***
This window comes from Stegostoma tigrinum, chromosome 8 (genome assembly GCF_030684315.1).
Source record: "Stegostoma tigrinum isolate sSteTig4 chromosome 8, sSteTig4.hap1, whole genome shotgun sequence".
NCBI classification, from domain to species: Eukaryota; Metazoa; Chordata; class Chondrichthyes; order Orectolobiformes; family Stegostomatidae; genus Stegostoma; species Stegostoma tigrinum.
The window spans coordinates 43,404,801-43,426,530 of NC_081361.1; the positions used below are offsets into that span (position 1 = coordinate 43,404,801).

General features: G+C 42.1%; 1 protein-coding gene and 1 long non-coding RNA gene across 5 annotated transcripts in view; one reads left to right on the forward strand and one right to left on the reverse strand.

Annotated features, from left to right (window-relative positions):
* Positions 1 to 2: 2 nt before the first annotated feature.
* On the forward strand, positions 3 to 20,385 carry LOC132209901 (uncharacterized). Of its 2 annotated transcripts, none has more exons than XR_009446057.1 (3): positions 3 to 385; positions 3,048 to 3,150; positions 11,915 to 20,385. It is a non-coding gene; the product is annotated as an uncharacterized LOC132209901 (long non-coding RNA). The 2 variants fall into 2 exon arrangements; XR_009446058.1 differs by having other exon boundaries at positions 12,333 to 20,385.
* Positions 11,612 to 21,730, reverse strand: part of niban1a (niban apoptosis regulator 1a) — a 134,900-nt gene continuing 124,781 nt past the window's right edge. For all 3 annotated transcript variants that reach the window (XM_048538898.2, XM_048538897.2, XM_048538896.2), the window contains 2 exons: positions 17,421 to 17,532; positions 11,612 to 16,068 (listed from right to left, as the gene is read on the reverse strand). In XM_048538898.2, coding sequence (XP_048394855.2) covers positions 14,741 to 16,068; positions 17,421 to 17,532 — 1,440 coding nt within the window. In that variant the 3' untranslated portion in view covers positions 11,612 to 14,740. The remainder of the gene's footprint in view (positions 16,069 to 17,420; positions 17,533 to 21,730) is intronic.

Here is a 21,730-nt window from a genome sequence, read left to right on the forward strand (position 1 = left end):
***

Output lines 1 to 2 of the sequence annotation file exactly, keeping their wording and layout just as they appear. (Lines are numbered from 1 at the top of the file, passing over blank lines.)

This window comes from Stegostoma tigrinum, chromosome 8 (genome assembly GCF_030684315.1).
Source record: "Stegostoma tigrinum isolate sSteTig4 chromosome 8, sSteTig4.hap1, whole genome shotgun sequence".